ISD 197 early childhood learning outgrows current space

A handful of ISD 197’s early childhood learning programs will be relocating to a building at 1970 Christensen Avenue in West St. Paul for the upcoming school year, to accommodate an increase in overall enrollment. (Review graphic)
A handful of ISD 197’s early childhood learning programs will be relocating to a building at 1970 Christensen Avenue in West St. Paul for the upcoming school year, to accommodate an increase in overall enrollment. (Review graphic)

As the current school year winds down with final exams, field trips and graduation ceremonies, District 197 is preparing for a bulge in incoming classes this fall — classes whose students may not graduate until 2029 or 2030.

In order to accommodate increasing enrollment in both its early learning programs, as well as in kindergarten through 12th grade classes, district officials have submitted a conditional use permit to the city of West St. Paul to open an Early Childhood Learning Center at 1970 Christensen Avenue.

The youth movement

According to the district’s communications director, Carrie Hilger, the district has seen an 11 percent increase in overall enrollment over the past six years.

As outlined in the proposal submitted to the West St. Paul city for review at the May 26 council meeting, the district is looking to relocate existing early childhood learning programs currently housed at Pilot Knob Elementary, Mendota Elementary and Moreland Elementary to the new location.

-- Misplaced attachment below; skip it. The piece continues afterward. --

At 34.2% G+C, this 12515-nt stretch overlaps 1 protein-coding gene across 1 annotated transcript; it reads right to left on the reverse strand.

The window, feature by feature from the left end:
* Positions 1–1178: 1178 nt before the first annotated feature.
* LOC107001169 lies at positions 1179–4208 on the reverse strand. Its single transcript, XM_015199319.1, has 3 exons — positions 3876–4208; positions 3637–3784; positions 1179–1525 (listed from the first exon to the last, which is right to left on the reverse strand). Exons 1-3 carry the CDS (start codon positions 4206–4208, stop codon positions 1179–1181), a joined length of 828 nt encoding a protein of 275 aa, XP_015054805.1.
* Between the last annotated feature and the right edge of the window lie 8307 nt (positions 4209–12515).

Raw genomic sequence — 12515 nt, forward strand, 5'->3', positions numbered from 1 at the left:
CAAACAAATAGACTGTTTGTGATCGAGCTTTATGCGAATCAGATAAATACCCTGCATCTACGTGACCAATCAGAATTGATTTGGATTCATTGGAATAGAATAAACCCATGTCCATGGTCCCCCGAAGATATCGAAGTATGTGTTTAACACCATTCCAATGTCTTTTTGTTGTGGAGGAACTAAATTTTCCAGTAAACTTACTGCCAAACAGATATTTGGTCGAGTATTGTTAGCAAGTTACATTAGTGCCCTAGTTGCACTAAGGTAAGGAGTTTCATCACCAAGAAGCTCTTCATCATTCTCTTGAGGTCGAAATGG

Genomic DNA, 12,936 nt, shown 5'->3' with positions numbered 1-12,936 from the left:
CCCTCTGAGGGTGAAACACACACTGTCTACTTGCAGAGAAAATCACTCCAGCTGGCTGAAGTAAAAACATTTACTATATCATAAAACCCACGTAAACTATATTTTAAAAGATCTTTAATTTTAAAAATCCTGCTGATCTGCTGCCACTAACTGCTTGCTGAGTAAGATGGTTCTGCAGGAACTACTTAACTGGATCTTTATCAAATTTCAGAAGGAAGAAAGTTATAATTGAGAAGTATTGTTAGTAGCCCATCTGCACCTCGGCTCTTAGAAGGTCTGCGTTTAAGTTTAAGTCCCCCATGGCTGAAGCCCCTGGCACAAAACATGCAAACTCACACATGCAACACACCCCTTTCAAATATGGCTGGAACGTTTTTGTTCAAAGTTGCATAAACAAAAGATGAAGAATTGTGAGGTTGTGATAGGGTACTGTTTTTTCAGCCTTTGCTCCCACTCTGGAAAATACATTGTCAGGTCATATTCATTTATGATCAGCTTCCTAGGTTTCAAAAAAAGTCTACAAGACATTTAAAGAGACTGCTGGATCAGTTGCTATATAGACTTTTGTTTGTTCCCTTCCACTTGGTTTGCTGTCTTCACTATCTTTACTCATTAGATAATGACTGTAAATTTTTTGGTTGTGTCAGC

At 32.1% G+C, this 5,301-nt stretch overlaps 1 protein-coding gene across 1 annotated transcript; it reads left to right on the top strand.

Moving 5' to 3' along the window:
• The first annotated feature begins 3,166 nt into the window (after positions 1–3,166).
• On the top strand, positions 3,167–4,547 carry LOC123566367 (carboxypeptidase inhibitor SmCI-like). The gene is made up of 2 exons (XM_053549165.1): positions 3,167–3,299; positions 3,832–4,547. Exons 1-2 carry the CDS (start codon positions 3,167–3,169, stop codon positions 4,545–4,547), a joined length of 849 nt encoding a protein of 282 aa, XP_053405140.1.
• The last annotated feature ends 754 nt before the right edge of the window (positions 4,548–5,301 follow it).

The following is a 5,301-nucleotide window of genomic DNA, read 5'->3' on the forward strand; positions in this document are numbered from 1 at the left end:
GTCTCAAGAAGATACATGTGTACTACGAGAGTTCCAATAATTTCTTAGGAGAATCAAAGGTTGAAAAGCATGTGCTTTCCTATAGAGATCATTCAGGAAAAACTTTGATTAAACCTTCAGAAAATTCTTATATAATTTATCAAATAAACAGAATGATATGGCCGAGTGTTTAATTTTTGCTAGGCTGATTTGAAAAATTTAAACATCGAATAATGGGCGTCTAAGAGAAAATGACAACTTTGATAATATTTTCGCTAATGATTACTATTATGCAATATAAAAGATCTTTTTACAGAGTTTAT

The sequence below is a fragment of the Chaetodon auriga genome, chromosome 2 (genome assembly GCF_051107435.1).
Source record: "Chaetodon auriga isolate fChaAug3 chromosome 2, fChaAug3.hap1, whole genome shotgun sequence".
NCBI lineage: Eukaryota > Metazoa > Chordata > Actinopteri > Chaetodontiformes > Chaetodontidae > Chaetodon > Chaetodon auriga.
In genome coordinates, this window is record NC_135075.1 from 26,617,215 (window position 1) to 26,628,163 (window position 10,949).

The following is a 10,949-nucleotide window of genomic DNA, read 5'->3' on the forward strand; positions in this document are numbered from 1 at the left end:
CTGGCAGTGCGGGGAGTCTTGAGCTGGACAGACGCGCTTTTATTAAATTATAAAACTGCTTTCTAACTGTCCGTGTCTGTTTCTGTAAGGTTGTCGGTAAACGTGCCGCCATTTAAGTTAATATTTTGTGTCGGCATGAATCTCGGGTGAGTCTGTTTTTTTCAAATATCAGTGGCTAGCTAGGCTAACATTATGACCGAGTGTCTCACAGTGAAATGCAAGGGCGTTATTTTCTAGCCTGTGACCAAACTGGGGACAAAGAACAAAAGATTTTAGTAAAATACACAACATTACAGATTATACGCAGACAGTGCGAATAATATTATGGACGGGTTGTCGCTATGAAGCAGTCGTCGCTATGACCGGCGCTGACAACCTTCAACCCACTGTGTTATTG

Asked what this move signifies for the district, she said, “It’s significant when it comes to early learning and what we believe that can do for a student academically.”

Once consolidated, these programs will occupy the northern 86 percent of the existing building, which will be renovated to include classrooms, a cafeteria, a gym, therapy rooms, offices and space for future expansion. In addition, the district will build an outdoor playground at the northwest corner of the building.

The Learning Center offers several programs for parents and their children ranging in age from newborns to pre-kindergarten. Certain programs are tailored to serve youth with developmental delays and disabilities, along with their parents, as well as non-native English speakers.

On May 19, the city’s Planning Commission voted 6-1 to recommend approval of the conditional use permit. On May 26, the City Council passed it in a unanimous vote.

Noting a particular point of interest, assistant community development director Ben Boike reminded the council this Early Childhood Learning Center would contribute in more ways than one, because the property is still owned by a private party.

“The school district will be leasing the space, so the property will continue to generate tax revenue,” he said.
 
Erin Hinrichs can be reached at 651-748-7814 and ehinrichs@lillienews.com. Follow her at twitter.com/EHinrichsNews.
 

Rate this article: 
No votes yet
Comment Here